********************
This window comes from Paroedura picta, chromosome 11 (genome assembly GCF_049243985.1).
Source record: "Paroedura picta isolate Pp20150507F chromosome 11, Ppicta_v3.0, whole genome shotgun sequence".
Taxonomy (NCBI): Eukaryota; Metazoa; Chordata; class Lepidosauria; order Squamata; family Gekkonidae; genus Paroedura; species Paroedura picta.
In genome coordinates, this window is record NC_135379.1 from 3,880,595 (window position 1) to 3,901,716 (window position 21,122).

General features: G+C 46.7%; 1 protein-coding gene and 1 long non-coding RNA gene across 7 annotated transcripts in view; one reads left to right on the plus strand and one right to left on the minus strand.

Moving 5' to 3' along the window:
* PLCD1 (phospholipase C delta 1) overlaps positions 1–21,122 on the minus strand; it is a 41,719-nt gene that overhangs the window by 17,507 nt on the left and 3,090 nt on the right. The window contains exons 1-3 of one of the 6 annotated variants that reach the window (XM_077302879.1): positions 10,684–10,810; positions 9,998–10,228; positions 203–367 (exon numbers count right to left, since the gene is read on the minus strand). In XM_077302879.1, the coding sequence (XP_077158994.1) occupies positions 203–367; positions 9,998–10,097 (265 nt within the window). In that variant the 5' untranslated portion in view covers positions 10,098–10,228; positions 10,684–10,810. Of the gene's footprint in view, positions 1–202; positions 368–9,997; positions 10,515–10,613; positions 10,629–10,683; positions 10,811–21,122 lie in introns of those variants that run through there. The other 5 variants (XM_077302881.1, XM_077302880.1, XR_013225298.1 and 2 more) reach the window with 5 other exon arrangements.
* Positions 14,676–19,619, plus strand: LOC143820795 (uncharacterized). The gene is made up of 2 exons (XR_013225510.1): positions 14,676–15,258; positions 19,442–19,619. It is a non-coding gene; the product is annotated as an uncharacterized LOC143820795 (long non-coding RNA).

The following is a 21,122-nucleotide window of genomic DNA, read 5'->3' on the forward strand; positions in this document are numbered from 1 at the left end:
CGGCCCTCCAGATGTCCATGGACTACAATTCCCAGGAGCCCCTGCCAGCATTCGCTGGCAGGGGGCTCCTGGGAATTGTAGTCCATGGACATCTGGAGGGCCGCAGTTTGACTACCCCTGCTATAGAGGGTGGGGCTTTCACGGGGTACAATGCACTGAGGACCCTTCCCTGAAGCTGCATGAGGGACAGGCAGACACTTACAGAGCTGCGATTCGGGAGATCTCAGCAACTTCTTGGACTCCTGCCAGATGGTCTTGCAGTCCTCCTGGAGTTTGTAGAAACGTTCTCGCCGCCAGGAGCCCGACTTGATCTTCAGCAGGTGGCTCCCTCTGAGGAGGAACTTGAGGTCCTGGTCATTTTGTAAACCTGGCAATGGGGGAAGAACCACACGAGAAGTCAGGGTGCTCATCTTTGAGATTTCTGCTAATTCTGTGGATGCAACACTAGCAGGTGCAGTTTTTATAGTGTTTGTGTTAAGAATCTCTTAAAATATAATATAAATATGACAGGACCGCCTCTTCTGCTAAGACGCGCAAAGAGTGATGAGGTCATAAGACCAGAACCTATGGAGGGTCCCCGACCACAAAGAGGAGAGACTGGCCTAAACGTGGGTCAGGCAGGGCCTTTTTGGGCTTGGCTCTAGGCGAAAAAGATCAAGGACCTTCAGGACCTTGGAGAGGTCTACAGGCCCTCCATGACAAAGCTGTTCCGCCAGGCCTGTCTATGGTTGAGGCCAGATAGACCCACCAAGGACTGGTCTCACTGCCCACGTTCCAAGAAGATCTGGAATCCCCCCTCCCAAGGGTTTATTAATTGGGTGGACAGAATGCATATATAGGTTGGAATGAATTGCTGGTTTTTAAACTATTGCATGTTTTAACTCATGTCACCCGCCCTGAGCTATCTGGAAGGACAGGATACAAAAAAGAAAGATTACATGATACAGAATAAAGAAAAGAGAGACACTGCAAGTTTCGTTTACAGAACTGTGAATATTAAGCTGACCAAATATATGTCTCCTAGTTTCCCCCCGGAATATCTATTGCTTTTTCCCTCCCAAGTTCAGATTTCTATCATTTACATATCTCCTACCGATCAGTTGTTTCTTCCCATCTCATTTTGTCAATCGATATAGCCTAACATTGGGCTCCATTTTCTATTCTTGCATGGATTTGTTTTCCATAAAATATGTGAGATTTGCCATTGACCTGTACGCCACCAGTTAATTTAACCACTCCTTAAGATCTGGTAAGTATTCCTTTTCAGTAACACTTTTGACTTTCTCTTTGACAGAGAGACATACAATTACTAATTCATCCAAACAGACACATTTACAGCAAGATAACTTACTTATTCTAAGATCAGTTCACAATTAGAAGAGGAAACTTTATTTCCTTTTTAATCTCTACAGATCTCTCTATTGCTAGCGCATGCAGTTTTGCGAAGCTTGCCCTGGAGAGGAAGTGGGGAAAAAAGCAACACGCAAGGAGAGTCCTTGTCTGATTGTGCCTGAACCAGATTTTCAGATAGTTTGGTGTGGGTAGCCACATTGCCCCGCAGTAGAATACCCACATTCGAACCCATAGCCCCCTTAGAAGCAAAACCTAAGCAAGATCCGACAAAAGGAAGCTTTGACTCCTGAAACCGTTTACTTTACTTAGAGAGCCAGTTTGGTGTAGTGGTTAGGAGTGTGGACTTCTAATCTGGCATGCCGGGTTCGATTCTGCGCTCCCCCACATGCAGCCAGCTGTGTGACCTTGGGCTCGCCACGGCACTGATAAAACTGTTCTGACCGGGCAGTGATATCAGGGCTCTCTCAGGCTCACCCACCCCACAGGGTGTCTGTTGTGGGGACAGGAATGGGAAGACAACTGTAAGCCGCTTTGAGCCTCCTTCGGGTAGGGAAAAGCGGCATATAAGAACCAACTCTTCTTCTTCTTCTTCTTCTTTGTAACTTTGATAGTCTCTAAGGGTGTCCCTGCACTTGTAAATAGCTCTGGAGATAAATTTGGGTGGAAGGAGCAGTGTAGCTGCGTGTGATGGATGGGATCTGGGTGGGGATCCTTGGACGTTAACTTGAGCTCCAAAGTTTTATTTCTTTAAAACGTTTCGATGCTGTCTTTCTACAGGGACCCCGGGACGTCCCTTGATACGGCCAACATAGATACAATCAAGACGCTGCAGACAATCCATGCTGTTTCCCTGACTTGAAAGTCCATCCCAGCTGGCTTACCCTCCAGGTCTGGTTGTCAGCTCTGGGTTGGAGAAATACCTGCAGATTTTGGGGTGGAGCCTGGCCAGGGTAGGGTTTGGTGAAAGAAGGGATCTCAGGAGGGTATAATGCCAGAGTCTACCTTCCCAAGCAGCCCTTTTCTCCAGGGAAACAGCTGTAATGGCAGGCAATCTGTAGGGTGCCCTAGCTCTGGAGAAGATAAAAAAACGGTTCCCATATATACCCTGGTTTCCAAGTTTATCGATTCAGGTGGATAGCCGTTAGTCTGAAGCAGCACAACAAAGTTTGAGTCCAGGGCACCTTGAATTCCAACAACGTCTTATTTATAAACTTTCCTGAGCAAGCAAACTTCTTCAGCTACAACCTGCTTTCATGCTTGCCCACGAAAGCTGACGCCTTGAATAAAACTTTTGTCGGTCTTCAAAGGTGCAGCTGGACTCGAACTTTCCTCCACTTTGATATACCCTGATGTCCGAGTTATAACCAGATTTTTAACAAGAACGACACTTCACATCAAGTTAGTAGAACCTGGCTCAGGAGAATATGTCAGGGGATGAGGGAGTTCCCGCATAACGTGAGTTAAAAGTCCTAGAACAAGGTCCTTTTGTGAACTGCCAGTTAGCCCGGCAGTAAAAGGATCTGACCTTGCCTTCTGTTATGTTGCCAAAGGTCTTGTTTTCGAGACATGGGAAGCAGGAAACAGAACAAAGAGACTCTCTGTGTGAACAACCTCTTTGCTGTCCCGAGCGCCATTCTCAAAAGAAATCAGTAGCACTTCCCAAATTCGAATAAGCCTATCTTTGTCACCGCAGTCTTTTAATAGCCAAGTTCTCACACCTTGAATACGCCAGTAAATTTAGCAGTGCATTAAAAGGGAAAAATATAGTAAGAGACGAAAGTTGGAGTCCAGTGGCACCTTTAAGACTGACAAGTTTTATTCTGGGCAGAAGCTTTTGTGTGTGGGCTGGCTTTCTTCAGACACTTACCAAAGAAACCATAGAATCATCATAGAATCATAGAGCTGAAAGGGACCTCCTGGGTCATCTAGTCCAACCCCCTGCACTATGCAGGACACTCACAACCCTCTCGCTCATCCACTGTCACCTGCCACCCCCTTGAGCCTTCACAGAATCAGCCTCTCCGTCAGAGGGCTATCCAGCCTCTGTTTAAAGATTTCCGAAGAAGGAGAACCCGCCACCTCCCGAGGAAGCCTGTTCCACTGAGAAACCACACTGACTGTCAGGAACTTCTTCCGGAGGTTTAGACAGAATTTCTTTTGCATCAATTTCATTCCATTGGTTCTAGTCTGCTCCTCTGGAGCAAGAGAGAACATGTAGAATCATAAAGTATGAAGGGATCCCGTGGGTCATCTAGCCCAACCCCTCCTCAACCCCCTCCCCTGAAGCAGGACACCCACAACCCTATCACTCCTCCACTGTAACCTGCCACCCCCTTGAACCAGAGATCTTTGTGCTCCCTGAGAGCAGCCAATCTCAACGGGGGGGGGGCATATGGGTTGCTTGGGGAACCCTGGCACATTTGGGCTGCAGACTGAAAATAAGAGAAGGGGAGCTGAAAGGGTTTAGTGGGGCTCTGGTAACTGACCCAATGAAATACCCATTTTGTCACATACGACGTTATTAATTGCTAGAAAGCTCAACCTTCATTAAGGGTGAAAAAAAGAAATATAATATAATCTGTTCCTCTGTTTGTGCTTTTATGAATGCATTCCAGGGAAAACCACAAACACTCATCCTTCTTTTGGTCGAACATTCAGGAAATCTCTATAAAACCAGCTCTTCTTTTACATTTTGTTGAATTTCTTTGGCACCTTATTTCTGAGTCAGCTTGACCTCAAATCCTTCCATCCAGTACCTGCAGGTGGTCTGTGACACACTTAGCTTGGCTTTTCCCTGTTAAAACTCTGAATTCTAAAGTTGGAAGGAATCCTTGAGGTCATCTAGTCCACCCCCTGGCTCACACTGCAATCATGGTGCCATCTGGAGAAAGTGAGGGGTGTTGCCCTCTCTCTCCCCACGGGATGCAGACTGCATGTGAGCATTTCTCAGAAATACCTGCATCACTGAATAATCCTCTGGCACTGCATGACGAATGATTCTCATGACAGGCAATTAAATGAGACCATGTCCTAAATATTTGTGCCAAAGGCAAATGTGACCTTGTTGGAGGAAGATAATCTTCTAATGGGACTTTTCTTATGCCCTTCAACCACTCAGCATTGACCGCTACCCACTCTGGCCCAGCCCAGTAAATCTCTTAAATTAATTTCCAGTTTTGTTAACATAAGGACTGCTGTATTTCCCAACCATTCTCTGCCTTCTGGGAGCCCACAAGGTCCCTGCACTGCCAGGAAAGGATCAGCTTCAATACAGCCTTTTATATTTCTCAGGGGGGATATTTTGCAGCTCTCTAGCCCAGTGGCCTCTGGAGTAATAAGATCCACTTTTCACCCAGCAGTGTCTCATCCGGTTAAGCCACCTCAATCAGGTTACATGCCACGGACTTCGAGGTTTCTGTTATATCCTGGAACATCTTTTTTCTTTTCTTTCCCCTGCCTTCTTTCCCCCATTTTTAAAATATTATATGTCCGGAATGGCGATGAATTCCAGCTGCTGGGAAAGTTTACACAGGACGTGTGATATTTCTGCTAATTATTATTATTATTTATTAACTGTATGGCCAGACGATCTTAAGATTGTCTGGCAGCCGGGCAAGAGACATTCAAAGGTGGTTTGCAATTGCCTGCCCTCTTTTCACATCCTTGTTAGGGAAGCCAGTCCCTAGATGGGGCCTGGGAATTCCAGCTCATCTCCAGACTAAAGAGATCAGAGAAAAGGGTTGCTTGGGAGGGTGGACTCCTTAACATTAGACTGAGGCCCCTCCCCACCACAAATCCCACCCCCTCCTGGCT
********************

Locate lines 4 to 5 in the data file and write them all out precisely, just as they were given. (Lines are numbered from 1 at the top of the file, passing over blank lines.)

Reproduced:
In genome coordinates, this window is record NC_135379.1 from 3,880,595 (window position 1) to 3,901,716 (window position 21,122).

General features: G+C 46.7%; 1 protein-coding gene and 1 long non-coding RNA gene across 7 annotated transcripts in view; one reads left to right on the plus strand and one right to left on the minus strand.